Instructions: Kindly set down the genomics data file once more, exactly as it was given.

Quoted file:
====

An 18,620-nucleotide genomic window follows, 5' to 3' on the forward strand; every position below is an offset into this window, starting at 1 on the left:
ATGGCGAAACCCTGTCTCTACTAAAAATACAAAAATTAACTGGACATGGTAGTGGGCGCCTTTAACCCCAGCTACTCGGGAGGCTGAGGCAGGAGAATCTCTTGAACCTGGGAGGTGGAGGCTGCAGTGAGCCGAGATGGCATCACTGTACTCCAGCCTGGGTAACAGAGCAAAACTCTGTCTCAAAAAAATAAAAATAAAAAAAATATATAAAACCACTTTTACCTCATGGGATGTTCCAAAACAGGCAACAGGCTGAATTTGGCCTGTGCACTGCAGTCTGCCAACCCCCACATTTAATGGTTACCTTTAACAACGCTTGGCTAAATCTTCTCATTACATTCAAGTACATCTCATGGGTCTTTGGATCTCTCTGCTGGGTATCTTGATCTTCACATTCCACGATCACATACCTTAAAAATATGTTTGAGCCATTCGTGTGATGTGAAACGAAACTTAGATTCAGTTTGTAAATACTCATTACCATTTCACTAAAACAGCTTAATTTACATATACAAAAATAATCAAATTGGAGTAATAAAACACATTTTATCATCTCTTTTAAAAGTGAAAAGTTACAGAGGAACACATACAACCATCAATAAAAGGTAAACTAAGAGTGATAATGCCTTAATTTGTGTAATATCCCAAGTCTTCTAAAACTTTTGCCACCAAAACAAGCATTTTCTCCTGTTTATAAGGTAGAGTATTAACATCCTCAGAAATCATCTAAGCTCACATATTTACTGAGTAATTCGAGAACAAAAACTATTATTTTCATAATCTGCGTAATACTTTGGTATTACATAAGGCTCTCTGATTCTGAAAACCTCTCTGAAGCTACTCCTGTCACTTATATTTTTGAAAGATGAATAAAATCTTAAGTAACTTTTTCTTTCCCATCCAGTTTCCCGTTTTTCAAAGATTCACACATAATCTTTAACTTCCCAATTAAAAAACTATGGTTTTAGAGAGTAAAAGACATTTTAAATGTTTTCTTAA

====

An 18,620-nucleotide genomic window follows, 5' to 3' on the forward strand; every position below is an offset into this window, starting at 1 on the left:
ATGGCGAAACCCTGTCTCTACTAAAAATACAAAAATTAACTGGACATGGTAGTGGGCGCCTTTAACCCCAGCTACTCGGGAGGCTGAGGCAGGAGAATCTCTTGAACCTGGGAGGTGGAGGCTGCAGTGAGCCGAGATGGCATCACTGTACTCCAGCCTGGGTAACAGAGCAAAACTCTGTCTCAAAAAAATAAAAATAAAAAAAATATATAAAACCACTTTTACCTCATGGGATGTTCCAAAACAGGCAACAGGCTGAATTTGGCCTGTGCACTGCAGTCTGCCAACCCCCACATTTAATGGTTACCTTTAACAACGCTTGGCTAAATCTTCTCATTACATTCAAGTACATCTCATGGGTCTTTGGATCTCTCTGCTGGGTATCTTGATCTTCACATTCCACGATCACATACCTTAAAAATATGTTTGAGCCATTCGTGTGATGTGAAACGAAACTTAGATTCAGTTTGTAAATACTCATTACCATTTCACTAAAACAGCTTAATTTACATATACAAAAATAATCAAATTGGAGTAATAAAACACATTTTATCATCTCTTTTAAAAGTGAAAAGTTACAGAGGAACACATACAACCATCAATAAAAGGTAAACTAAGAGTGATAATGCCTTAATTTGTGTAATATCCCAAGTCTTCTAAAACTTTTGCCACCAAAACAAGCATTTTCTCCTGTTTATAAGGTAGAGTATTAACATCCTCAGAAATCATCTAAGCTCACATATTTACTGAGTAATTCGAGAACAAAAACTATTATTTTCATAATCTGCGTAATACTTTGGTATTACATAAGGCTCTCTGATTCTGAAAACCTCTCTGAAGCTACTCCTGTCACTTATATTTTTGAAAGATGAATAAAATCTTAAGTAACTTTTTCTTTCCCATCCAGTTTCCCGTTTTTCAAAGATTCACACATAATCTTTAACTTCCCAATTAAAAAACTATGGTTTTAGAGAGTAAAAGACATTTTAAATGTTTTCTTAA